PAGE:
Quidco offers a huge of range rewards from supermarkets, high street retailers, specialist retailers, hotels and travel agents from big lump sums for big commitments (such as a mobile phone contracts) to a small percentage back on big ticket items.
But the value of the reward for Egg credit card customers was just £5. All they got for free over any ordinary Quidco user was the annual fee for using the site.
It's also worth noting that small print can disable the most tempting discount.
20% discount and free delivery at Ted Baker sounds great but it's valid on full priced merchandise only and so it's no good if you've got your eye on something in the sale.
Finally, the main problem with credit card retailer discounts, which discerning discount hunters will have noticed, has always been that the selected retailers are premium brands - those with an eye for a bargain can find the same products and services cheaper elsewhere, often without any discount at all.
The Click card's Viagogo discount, for example, comes with a big 'but...' since it's a ticket exchange site rather than a retailer - and that means limited availability and, potentially, inflated prices as a result.
One gig ticket we looked up through Ticketmaster came to £26.44 plus all charges and postage. Due to the same ticket's scarcity on Viagogo, exactly the same gig costs at least £68.26 through them.
Even with an, admittedly impressive, 50% discount with the Click card using the discount actually costs more.
It's similar to the problem with charity cards: good in theory but beaten elsewhere.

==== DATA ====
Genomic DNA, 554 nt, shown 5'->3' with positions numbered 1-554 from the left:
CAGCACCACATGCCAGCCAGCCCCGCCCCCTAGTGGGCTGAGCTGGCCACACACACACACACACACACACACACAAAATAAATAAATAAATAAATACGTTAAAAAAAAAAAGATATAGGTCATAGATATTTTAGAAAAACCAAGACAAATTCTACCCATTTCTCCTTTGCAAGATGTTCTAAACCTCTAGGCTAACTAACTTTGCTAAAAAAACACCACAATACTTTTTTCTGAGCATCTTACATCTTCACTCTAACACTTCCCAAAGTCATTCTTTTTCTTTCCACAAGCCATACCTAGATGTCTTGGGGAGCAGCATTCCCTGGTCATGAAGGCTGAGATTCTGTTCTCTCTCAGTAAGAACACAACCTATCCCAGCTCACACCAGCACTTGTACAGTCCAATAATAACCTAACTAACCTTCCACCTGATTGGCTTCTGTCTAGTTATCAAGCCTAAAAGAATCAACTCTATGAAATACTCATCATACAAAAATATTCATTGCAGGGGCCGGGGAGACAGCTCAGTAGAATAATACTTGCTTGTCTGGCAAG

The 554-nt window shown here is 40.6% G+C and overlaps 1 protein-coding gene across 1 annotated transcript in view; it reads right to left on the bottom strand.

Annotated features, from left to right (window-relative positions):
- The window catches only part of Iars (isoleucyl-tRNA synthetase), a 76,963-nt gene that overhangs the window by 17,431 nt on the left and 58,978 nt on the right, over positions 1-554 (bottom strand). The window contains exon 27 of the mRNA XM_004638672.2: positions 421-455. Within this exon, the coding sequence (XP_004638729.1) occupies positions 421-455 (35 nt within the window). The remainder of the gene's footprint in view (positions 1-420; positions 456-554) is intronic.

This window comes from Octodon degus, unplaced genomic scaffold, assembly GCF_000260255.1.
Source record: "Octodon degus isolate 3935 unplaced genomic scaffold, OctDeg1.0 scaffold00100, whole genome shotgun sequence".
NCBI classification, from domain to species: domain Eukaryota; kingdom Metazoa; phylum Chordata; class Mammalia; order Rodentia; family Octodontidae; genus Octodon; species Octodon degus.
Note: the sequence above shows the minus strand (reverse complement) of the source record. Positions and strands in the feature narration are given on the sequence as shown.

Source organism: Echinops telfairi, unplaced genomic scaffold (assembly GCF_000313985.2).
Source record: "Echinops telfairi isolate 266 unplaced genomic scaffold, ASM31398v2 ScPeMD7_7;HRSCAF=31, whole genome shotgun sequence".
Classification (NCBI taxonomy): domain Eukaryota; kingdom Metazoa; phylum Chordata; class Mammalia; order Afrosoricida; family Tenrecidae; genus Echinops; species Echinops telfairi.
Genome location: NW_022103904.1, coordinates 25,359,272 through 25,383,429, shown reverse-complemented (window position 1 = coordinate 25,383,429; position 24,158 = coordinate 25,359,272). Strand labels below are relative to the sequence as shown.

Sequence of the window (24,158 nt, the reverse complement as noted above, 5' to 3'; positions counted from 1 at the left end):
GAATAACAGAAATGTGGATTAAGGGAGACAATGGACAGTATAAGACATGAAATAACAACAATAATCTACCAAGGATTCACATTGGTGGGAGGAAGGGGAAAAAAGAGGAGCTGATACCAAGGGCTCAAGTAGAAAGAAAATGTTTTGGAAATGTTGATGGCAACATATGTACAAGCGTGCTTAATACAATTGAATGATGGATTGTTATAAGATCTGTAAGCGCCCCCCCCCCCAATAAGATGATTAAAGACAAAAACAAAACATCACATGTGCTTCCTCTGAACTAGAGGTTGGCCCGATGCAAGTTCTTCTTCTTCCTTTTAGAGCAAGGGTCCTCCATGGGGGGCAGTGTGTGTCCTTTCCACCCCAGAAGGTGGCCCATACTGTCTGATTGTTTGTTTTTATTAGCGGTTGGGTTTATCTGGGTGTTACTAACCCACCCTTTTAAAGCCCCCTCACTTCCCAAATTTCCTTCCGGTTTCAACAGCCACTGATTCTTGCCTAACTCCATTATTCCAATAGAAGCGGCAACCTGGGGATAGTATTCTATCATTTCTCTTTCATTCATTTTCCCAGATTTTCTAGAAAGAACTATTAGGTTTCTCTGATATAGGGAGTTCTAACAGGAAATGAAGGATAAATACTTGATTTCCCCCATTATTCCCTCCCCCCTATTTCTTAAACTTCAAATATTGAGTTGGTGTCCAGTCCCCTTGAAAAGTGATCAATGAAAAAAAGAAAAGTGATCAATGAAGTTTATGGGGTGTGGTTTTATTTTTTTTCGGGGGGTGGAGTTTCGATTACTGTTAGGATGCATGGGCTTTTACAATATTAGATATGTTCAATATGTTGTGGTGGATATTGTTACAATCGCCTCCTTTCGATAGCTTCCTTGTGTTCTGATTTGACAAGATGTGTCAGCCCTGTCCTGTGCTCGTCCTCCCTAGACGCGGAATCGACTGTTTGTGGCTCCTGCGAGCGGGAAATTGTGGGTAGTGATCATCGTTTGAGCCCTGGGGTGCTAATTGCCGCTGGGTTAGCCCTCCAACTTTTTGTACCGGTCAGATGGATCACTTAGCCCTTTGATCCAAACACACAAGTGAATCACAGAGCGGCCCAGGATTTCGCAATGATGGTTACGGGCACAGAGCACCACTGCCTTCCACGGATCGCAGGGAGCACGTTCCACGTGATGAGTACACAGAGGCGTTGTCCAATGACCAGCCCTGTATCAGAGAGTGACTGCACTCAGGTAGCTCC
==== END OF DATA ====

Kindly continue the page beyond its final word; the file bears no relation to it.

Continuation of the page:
Yes! Keep bargain hunting
Better than the aggregators
On the other hand, reward sites run by credit cards tend to be much more reliable than those available from discount aggregators such as Myvouchercodes.
Not only do you have to trawl for a money off code there's a strong possibility you'll find that the offer has expired already.
Another string to your bow
It's also fair to say that we're being picky in criticising the discounts offered by credit card providers: money off is money off after all and you're under no obligation to use them anyway.
However. Don't be too easy on 'reward sites'.
As we've seen, some banks offer them as extras but others use them as a primary selling point.
Credit cards can be expensive and we hate to see people take them out, or worse pay interest on their borrowing, for the sake of rewards that aren't worthwhile.
It would also be worrying, though it's by no means certain, if some brands were using reward sites as sop for consumers who have lost other, more beneficial, benefits.
Nationwide's site, for example, was launched as part of their 'On Your Side' marketing campaign.
Some consumers didn't feel that the building society had been, though.
As far back as 2010, they withdrew the worldwide use abroad 0% commission from debit cards, for example, installing in its place a scheme which encourages customers to build up a 0% allowance by spending instead on a Nationwide credit card (cost of credit) : every £5 of UK purchases is equal to £1 to spend abroad.